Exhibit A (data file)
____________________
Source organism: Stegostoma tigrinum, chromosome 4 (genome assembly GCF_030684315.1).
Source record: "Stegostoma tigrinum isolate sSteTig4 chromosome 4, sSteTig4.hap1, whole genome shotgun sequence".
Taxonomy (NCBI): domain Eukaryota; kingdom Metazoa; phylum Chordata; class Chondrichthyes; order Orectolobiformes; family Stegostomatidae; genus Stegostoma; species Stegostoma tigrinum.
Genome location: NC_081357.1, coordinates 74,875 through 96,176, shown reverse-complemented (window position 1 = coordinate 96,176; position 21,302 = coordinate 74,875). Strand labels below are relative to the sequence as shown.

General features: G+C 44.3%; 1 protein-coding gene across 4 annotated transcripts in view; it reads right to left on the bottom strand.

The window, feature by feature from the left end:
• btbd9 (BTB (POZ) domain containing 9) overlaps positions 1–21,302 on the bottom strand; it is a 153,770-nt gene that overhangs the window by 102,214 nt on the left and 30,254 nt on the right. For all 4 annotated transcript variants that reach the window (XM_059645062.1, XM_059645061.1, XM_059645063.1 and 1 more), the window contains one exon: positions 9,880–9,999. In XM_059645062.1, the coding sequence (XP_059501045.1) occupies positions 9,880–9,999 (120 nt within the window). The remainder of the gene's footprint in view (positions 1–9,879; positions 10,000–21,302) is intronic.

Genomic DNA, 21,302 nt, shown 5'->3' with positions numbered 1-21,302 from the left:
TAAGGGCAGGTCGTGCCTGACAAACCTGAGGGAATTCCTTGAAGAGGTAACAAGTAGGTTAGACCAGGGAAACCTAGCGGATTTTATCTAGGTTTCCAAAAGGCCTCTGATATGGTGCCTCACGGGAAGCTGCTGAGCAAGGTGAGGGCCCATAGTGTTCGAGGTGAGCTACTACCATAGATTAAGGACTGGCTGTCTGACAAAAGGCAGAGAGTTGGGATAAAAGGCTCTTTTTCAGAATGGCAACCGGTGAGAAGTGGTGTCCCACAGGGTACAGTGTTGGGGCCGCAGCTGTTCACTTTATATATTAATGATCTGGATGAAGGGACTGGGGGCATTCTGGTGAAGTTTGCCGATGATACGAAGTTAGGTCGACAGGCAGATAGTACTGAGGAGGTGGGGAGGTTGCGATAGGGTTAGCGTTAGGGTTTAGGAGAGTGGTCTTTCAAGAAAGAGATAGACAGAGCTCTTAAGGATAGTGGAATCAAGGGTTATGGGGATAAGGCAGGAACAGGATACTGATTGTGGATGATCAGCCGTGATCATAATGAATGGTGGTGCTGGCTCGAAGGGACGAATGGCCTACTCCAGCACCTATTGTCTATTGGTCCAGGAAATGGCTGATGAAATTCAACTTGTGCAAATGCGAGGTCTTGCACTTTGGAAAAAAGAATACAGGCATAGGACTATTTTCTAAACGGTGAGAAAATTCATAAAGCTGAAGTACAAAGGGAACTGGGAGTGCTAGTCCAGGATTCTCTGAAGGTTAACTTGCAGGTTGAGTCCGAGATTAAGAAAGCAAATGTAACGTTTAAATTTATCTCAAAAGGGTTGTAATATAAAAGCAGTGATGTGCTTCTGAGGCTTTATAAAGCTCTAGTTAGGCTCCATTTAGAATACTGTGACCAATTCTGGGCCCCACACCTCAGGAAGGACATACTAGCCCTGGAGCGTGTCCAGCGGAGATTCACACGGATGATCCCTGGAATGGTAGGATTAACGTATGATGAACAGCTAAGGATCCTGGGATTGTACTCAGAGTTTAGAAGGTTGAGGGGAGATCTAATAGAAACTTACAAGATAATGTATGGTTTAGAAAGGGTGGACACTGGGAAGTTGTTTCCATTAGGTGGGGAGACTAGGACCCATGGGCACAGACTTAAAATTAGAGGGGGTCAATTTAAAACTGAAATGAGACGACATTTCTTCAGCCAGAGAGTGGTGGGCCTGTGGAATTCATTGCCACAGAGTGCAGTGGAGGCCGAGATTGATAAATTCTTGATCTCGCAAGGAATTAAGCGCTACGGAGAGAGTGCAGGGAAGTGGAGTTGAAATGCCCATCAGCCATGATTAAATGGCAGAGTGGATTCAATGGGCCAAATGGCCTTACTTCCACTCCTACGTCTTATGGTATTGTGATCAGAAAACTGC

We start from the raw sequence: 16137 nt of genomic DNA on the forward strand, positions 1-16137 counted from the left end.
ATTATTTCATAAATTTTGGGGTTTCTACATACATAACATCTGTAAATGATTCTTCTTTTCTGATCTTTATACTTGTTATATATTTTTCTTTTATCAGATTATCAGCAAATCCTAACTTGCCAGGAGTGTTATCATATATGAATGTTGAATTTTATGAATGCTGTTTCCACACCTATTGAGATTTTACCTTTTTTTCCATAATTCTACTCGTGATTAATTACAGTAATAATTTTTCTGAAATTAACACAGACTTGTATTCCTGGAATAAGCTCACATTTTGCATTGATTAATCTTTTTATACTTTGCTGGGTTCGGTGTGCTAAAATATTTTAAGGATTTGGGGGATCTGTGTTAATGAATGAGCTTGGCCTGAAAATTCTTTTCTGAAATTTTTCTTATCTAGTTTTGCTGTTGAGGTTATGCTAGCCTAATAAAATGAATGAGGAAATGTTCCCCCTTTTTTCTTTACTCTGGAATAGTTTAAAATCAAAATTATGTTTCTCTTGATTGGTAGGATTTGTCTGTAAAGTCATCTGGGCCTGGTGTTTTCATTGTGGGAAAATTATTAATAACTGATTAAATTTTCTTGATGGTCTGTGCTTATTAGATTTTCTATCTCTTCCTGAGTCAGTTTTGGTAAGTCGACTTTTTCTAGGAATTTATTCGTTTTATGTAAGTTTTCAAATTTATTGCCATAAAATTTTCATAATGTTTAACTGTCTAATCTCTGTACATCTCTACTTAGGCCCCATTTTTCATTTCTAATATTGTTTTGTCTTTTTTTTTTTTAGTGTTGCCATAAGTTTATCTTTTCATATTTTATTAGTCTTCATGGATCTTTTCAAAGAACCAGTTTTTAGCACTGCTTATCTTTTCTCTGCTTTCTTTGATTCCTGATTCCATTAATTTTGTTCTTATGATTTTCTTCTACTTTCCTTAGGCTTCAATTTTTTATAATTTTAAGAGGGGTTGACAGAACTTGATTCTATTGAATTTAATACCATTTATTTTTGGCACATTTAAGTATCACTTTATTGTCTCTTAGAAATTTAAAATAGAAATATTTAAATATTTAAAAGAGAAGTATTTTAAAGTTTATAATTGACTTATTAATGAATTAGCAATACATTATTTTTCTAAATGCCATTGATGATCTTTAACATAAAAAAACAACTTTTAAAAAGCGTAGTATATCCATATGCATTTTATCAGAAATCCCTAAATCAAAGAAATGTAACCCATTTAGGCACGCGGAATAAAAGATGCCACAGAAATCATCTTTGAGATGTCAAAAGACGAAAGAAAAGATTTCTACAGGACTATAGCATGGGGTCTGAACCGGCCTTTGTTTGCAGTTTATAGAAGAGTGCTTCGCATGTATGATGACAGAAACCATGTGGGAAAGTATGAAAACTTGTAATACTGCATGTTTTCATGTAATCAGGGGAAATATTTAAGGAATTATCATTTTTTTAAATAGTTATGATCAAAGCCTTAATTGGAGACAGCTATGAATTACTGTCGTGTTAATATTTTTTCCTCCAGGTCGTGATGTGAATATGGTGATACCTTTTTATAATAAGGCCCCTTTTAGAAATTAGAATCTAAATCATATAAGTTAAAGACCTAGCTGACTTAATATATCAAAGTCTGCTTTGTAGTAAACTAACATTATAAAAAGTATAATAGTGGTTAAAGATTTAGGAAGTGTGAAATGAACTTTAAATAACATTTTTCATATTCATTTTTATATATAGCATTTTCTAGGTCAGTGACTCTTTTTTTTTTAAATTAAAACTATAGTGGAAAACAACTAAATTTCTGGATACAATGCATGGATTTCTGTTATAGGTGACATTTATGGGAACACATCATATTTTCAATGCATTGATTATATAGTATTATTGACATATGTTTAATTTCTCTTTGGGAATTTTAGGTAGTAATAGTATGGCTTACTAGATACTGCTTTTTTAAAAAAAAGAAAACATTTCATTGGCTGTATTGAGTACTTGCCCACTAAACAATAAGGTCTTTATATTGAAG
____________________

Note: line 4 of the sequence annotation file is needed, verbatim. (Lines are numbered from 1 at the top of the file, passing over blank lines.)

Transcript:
Genome location: NC_081357.1, coordinates 74,875 through 96,176, shown reverse-complemented (window position 1 = coordinate 96,176; position 21,302 = coordinate 74,875). Strand labels below are relative to the sequence as shown.